Today, the Eighth Circuit determined that the Next Generation Energy Act (“NGEA”), a Minnesota law that established power sector standards for carbon dioxide emissions, was unconstitutional (decision available here). In so doing, the Court affirmed the decision of District Court Judge Susan Nelson, whose 2014 decision we covered in “Court Declares Minnesota Coal Law Unconstitutional: Electrons Favor the Laws of Physics to Those of Governments.”

However, the Eighth Circuit panel arrived at Judge Nelson’s conclusion by a different route. Only one member of the panel – U.S. Circuit Judge James Loken – explicitly agreed with Nelson that the NGEA violated the dormant Commerce Clause. Judge Loken found that the NGEA’s “broad prohibitions plainly encompass non-Minnesota entities and transactions” and “regulate activity and transaction taking place wholly outside of Minnesota” because “when a non-Minnesota generating utility injects electricity into the MISO grid to meet its commitments to non-Minnesota customers, it cannot ensure that those electrons will not flow into and be consumed in Minnesota.  Likewise, non-Minnesota utilities that enter into power purchase agreements to serve non-Minnesota members cannot guarantee that the electricity eventually bid into the MISO markets pursuant to those agreements will not be imported into and consumed in Minnesota.”

By contrast, Judge Murphy disagreed with Judge Loken’s extraterritoriality analysis while Judge Colloton never even reached the dormant Commerce Clause question. Judge Murphy reasoned that because the NGEA’s importation prohibition “bans contracts for power from new large power plants, it thus bans wholesale sales of electric energy in interstate commerce” in direct contravention of the Federal Power Act’s grant of exclusive jurisdiction over “the transmission of electric energy in interstate commerce” to the Federal Energy Regulatory Commission.  Meanwhile, Judge Colloton reasoned that, “[b]y demanding offsets or allowance purchases from a North Dakota energy facility as a condition for contracting to provide power to Minnesota customers, Minnesota’s statute conflicts with the regulatory scheme that Congress designed in the Clean Air Act,” which allows each state to regulate emissions from sources within its borders through State Implementation Plans.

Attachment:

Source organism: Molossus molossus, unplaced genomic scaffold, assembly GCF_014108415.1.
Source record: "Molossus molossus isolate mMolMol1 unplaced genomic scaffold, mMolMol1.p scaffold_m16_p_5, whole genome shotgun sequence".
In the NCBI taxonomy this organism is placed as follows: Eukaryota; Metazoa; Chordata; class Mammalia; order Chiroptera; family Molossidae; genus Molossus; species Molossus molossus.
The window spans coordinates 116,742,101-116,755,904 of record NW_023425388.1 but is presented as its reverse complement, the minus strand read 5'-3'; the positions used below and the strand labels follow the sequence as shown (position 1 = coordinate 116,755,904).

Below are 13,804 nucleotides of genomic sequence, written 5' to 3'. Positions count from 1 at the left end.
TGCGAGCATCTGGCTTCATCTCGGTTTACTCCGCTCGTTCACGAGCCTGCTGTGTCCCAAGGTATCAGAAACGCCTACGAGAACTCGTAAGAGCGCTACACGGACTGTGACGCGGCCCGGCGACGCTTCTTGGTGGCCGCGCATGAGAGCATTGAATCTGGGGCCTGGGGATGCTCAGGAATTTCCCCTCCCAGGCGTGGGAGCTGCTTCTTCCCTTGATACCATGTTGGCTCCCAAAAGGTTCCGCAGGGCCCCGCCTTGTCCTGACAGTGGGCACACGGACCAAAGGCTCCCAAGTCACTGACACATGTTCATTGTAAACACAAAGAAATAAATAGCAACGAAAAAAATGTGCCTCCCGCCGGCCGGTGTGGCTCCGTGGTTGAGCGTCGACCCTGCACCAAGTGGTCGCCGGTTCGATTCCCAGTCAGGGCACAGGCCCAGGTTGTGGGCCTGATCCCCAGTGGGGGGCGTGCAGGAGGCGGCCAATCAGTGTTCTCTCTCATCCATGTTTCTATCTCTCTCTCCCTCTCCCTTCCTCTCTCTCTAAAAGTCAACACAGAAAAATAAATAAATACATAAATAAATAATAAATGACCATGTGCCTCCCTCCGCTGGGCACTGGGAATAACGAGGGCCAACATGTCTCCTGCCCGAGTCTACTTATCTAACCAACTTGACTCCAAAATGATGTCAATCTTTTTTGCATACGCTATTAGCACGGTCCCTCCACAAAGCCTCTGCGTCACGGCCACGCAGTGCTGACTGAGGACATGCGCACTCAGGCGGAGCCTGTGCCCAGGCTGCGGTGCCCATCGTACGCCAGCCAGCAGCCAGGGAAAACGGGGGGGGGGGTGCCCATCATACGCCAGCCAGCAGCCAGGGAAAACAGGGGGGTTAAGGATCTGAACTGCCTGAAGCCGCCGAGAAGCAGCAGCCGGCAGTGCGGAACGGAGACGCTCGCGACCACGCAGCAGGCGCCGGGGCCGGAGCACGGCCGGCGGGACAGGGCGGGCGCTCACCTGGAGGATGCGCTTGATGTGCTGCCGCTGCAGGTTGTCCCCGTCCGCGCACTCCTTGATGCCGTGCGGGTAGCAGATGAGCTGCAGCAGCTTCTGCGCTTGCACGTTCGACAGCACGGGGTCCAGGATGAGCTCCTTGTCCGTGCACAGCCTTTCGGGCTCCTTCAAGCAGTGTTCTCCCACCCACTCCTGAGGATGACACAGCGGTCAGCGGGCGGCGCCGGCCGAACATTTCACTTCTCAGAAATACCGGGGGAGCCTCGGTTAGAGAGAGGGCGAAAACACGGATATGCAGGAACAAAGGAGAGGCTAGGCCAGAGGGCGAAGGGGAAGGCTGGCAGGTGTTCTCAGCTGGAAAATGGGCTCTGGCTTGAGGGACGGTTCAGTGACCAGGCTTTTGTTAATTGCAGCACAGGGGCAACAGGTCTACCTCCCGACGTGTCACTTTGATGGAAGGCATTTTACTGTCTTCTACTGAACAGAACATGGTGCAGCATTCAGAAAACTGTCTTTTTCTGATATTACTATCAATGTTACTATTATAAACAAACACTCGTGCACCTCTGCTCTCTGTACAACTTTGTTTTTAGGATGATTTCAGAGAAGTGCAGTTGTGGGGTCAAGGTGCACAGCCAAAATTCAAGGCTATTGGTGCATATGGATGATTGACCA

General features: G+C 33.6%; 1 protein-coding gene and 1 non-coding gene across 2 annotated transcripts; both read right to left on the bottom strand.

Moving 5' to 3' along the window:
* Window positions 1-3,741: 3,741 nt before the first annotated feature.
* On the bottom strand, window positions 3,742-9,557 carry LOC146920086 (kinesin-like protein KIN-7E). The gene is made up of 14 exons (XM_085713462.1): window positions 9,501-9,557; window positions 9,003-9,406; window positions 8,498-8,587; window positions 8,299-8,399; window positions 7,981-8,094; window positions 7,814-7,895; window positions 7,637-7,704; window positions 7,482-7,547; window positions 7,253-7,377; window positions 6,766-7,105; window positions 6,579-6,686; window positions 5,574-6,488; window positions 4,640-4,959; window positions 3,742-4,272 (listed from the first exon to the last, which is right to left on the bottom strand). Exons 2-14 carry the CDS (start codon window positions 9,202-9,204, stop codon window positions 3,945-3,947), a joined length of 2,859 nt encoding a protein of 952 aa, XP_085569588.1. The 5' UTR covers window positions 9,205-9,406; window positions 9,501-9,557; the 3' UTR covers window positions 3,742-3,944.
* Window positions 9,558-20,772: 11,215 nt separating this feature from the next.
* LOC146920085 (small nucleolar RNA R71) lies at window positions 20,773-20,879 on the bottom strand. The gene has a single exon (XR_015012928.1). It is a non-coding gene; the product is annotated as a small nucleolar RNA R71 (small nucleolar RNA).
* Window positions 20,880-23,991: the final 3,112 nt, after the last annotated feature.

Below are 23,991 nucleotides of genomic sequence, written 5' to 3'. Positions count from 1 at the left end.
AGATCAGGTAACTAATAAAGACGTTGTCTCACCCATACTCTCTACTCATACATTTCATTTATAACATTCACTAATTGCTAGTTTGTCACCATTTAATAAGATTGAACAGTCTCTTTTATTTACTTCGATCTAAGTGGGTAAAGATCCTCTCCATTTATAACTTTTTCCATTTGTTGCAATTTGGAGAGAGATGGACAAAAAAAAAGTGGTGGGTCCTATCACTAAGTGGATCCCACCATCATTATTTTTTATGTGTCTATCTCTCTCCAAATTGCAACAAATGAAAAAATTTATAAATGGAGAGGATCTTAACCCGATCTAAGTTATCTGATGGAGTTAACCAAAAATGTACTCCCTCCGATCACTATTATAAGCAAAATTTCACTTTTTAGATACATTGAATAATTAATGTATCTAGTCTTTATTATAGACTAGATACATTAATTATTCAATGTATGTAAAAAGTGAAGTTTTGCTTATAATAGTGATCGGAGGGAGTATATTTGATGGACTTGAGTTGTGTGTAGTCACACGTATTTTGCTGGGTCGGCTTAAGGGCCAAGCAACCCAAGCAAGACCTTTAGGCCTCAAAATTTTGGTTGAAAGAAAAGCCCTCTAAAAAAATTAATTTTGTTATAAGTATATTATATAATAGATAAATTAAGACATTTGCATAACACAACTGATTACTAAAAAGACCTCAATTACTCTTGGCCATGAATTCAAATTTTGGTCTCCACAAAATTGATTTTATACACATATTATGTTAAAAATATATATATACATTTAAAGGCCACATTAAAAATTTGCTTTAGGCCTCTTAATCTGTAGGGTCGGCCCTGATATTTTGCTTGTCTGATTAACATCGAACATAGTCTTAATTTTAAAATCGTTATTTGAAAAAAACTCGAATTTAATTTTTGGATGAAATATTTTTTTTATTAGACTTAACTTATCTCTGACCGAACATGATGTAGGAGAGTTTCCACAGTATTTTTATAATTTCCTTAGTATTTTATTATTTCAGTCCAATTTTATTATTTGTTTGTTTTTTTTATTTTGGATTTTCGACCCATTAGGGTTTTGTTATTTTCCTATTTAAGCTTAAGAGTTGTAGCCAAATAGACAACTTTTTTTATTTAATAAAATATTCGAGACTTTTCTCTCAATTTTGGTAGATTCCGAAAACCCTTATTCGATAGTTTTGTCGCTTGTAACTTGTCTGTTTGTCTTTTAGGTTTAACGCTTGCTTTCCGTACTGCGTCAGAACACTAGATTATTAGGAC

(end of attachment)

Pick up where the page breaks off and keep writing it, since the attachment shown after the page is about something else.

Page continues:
Since the panel was divided on the application of the dormant Commerce Clause to the NGEA, the permissible scope of state regulation of the energy sector remains uncertain. The concurrences in today’s decision in the Eighth Circuit add additional complexity and uncertainty by asserting that Minnesota’s law may be in conflict with the Clean Air Act or preempted by the Federal Power Act. In addition, and with respect to the question of whether state energy policy may run afoul of the extraterritorial doctrine of the dormant commerce clause, the Tenth Circuit recently came to a different conclusion in the face of a similar challenge to Colorado’s renewable portfolio standard (the Tenth Circuit decision can be found here). While the ultimate outcome is uncertain, the Eighth Circuit decision is sure to spark continued discussion and debate. Watch this space for updates as these issues move forward.